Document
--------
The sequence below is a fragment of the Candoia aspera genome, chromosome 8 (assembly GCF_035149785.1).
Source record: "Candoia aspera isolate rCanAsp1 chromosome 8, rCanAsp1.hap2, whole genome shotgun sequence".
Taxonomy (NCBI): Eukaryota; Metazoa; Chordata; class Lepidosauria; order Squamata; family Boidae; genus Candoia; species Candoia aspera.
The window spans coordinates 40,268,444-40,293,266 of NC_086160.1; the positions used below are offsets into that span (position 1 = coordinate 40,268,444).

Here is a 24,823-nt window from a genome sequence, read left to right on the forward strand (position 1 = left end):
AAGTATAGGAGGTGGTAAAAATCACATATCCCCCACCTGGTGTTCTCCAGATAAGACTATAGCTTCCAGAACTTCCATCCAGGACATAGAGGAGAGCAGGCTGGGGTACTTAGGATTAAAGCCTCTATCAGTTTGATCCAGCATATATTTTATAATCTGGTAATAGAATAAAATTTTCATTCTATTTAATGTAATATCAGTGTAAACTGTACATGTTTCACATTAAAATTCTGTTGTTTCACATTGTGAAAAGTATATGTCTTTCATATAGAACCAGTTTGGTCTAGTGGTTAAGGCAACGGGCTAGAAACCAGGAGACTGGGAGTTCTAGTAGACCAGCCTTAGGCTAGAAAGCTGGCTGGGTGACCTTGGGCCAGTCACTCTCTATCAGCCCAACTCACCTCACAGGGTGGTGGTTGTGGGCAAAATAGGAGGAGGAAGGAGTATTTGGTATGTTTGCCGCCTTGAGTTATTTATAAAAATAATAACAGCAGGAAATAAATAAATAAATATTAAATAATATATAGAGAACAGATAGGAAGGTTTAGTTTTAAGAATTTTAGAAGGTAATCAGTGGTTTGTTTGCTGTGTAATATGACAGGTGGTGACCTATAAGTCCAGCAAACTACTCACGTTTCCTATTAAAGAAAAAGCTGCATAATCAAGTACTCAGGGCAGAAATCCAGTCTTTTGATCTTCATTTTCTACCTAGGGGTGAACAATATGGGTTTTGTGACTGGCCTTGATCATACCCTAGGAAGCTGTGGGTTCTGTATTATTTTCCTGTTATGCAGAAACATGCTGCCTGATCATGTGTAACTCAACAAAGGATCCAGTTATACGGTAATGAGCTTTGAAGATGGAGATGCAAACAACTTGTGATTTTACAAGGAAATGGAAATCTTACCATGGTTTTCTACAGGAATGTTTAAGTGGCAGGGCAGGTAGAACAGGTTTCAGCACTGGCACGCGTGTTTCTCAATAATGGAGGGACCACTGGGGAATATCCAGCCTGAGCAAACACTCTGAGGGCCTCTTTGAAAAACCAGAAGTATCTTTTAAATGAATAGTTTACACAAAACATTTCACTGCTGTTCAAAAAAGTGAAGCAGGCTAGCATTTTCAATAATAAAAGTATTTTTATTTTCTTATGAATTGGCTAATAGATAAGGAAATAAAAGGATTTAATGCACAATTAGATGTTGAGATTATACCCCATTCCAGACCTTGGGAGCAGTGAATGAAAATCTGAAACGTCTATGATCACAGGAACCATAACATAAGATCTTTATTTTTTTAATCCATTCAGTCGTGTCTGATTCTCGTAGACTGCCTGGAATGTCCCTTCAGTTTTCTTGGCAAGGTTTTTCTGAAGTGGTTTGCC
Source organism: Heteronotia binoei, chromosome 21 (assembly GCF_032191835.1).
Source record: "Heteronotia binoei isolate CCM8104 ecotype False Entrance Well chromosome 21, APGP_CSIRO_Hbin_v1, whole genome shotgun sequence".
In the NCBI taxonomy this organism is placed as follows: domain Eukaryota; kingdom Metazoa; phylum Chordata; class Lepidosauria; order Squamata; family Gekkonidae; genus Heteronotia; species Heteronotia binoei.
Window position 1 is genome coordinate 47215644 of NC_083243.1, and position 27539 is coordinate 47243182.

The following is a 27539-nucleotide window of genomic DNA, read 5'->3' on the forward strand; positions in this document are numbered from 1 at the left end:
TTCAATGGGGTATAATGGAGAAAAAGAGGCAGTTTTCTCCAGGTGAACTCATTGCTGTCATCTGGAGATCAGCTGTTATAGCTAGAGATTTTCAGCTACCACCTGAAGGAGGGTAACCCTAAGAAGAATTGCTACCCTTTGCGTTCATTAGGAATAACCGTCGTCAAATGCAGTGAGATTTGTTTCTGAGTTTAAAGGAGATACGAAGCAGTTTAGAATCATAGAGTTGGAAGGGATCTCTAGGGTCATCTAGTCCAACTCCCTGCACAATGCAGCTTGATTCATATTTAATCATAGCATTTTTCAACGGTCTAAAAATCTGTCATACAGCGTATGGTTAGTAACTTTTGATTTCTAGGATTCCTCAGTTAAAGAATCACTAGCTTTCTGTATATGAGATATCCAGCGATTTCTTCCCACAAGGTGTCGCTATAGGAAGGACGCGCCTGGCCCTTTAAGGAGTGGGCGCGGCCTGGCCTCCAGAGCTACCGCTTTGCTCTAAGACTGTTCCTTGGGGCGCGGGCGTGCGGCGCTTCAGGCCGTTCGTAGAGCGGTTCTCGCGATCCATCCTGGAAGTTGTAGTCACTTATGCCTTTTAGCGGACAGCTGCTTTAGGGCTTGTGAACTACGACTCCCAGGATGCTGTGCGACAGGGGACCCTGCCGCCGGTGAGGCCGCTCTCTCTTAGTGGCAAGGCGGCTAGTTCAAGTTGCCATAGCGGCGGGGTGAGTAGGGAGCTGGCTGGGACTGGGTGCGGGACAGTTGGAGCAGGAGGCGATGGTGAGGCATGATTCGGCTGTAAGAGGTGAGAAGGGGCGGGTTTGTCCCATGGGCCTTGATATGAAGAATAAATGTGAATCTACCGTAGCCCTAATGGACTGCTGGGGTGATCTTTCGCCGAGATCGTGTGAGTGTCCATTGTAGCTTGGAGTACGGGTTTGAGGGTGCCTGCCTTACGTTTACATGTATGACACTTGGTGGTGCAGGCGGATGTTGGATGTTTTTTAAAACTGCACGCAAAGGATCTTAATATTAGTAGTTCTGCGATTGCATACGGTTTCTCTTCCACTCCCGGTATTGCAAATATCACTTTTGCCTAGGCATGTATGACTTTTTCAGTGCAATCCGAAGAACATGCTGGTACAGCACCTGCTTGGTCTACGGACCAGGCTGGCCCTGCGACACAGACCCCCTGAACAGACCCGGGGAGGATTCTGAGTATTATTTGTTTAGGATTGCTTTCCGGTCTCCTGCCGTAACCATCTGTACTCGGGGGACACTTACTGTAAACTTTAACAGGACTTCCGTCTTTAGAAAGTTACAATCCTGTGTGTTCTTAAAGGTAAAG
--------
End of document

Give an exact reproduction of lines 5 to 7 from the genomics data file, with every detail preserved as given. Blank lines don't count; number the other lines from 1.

Here is a 24,823-nt window from a genome sequence, read left to right on the forward strand (position 1 = left end):
AAGTATAGGAGGTGGTAAAAATCACATATCCCCCACCTGGTGTTCTCCAGATAAGACTATAGCTTCCAGAACTTCCATCCAGGACATAGAGGAGAGCAGGCTGGGGTACTTAGGATTAAAGCCTCTATCAGTTTGATCCAGCATATATTTTATAATCTGGTAATAGAATAAAATTTTCATTCTATTTAATGTAATATCAGTGTAAACTGTACATGTTTCACATTAAAATTCTGTTGTTTCACATTGTGAAAAGTATATGTCTTTCATATAGAACCAGTTTGGTCTAGTGGTTAAGGCAACGGGCTAGAAACCAGGAGACTGGGAGTTCTAGTAGACCAGCCTTAGGCTAGAAAGCTGGCTGGGTGACCTTGGGCCAGTCACTCTCTATCAGCCCAACTCACCTCACAGGGTGGTGGTTGTGGGCAAAATAGGAGGAGGAAGGAGTATTTGGTATGTTTGCCGCCTTGAGTTATTTATAAAAATAATAACAGCAGGAAATAAATAAATAAATATTAAATAATATATAGAGAACAGATAGGAAGGTTTAGTTTTAAGAATTTTAGAAGGTAATCAGTGGTTTGTTTGCTGTGTAATATGACAGGTGGTGACCTATAAGTCCAGCAAACTACTCACGTTTCCTATTAAAGAAAAAGCTGCATAATCAAGTACTCAGGGCAGAAATCCAGTCTTTTGATCTTCATTTTCTACCTAGGGGTGAACAATATGGGTTTTGTGACTGGCCTTGATCATACCCTAGGAAGCTGTGGGTTCTGTATTATTTTCCTGTTATGCAGAAACATGCTGCCTGATCATGTGTAACTCAACAAAGGATCCAGTTATACGGTAATGAGCTTTGAAGATGGAGATGCAAACAACTTGTGATTTTACAAGGAAATGGAAATCTTACCATGGTTTTCTACAGGAATGTTTAAGTGGCAGGGCAGGTAGAACAGGTTTCAGCACTGGCACGCGTGTTTCTCAATAATGGAGGGACCACTGGGGAATATCCAGCCTGAGCAAACACTCTGAGGGCCTCTTTGAAAAACCAGAAGTATCTTTTAAATGAATAGTTTACACAAAACATTTCACTGCTGTTCAAAAAAGTGAAGCAGGCTAGCATTTTCAATAATAAAAGTATTTTTATTTTCTTATGAATTGGCTAATAGATAAGGAAATAAAAGGATTTAATGCACAATTAGATGTTGAGATTATACCCCATTCCAGACCTTGGGAGCAGTGAATGAAAATCTGAAACGTCTATGATCACAGGAACCATAACATAAGATCTTTATTTTTTTAATCCATTCAGTCGTGTCTGATTCTCGTAGACTGCCTGGAATGTCCCTTCAGTTTTCTTGGCAAGGTTTTTCTGAAGTGGTTTGCC
Source organism: Heteronotia binoei, chromosome 21 (assembly GCF_032191835.1).